Dungeons and Dragons, the tabletop role playing phenomenon from the 1970s and 80s has been seeing a bit of a heyday in the last few years. With its seemingly endless possibilities when it comes to storytelling and gameplay, players have come out of the woodwork to play games like Dungeons and Dragons with friends and at local establishments looking to feed their gaming scene. To get a finger on the pulse of Tallahassee’s tabletop gaming scene, I sat down with Dave Turknett, owner and chief Dungeon Master of Burrito Boarder, a Tallahassee Mexican restaurant and more recently, a haven for gamers looking to do some questing while they eat their quesadillas each Wednesday night.
Could you introduce yourself and tell me a little bit about yourself?
My name’s Dave Turknett, owner of Burrito Boarder. We’ve been here about 5 and a half years. We make fresh Mexican food from scratch. My two passions are food and gaming. I’ve been playing Dungeons and Dragons since 1979, first time I played was in high school. I was in a library and some guy was like “Hey! Wanna play DND? We’re just gonna create a character and you can do whatever you want.” So we rolled a bunch of dice, created a character, and then I walked into a crypt and got killed by a skeleton. That was it! I was hooked! I didn’t get to play for years; didn’t really see anybody playing it. A few years later, I was like 18 and I ran into some people that played. I knew I wanted to do that. I played with that group for about 6-7 years and after we all moved away I really wanted to play. I went to a Half-Price Books in Texas where I was living and someone had dropped off all of the books. Someone’s mom, I think. She must have thought: “these are Satan books!” I picked them all up and I poured over them for weeks and started running my own games. I’ve been doing it ever since.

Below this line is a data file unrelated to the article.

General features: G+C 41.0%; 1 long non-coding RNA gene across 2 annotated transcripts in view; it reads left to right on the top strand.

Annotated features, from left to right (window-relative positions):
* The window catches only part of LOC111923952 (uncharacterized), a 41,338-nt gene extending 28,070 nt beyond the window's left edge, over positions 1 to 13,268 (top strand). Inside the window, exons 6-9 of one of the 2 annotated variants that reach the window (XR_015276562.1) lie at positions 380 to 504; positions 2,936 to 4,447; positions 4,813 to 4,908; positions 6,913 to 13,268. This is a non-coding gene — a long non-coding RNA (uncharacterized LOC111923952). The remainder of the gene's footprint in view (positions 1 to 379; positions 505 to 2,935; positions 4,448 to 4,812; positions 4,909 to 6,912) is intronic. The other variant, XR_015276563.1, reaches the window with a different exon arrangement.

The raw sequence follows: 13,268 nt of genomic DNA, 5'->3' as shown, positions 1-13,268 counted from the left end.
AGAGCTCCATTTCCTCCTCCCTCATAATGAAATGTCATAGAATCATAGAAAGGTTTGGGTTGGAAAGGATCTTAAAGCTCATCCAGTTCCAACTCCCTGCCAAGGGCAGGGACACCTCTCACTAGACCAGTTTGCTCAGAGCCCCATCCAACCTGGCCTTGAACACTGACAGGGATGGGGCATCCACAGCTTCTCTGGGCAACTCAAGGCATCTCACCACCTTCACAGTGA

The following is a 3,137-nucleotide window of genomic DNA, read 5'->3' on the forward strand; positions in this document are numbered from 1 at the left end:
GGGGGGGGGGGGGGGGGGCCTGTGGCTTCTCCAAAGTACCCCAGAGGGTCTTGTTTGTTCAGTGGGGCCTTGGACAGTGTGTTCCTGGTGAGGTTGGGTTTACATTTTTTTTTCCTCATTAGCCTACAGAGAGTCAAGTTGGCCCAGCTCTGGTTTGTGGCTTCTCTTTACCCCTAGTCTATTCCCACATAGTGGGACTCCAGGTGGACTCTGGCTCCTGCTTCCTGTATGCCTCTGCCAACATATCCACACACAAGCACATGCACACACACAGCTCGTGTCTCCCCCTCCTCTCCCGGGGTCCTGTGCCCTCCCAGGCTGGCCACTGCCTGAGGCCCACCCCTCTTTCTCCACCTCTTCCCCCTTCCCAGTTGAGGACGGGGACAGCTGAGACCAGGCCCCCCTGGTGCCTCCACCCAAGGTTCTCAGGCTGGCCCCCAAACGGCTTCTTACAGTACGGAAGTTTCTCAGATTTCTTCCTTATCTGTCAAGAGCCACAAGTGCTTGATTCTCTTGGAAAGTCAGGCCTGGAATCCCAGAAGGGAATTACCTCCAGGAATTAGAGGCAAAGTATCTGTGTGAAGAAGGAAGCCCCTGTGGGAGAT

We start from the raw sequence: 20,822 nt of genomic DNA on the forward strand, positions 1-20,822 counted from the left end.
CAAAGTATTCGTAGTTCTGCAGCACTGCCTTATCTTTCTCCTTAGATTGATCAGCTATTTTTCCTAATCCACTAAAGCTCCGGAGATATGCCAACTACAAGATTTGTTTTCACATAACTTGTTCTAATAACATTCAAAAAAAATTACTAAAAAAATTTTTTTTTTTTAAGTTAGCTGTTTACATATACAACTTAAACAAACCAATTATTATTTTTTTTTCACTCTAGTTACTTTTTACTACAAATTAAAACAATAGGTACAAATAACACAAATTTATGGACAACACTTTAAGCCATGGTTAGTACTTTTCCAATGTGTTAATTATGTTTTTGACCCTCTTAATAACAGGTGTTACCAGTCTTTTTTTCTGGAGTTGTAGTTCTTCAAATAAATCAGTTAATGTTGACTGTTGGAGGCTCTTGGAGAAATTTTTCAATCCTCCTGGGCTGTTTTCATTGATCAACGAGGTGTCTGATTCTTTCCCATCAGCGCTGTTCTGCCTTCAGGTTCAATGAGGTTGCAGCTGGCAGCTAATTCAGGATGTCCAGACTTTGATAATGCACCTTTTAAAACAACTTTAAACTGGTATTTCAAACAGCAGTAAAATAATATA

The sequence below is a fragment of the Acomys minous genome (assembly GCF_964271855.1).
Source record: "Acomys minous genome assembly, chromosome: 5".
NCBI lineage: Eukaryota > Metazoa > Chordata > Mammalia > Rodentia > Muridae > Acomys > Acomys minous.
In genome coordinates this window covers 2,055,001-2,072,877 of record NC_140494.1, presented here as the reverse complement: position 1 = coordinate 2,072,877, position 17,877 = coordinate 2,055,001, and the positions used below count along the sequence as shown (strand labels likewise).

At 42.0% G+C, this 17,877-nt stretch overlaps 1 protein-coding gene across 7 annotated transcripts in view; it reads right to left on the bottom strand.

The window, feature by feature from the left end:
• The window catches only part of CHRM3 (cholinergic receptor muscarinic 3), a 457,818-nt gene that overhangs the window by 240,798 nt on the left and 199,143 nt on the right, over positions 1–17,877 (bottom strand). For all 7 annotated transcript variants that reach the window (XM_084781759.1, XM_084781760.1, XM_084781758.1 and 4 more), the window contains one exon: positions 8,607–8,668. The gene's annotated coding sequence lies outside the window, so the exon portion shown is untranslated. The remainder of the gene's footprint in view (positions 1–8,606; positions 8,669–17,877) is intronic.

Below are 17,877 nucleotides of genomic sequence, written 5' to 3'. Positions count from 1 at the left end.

So you said you run games, can you explain what exactly that entails?
Well, I’m a Dungeon Master. So with most roleplaying games you have players and one person that acts as a referee. They narrate everything, set the scene, solve problems, and voice all the characters. There’s lots of styles to doing it, and I play lots of different styles. The neat thing is there’s lots of different roleplaying games but there’s also many different ways to play the same game. Some people play it like a wargame, they’re very into the strategy and the tactics; some people are more into the story and the character-building. You can pretty much do any of that with any of the games out there these days.
What’s your favorite part of being the dungeon master of the games?
Social interaction, which is really weird because when I play games on computer I’m really into story-based games and I never play online. No desire to play online. Something about sitting down at a table though. That and I like to do voices. I guess that was my other love. If I had known you could do that when I was a kid I probably would’ve tried to do cartoon voices for a living. Just like with my cooking I love big, bold food and I love bold characters. I love to express myself and any art is an expression of yourself.
Since you’ve been playing for so long, have you noticed a resurgence in tabletop games in the last decade or so?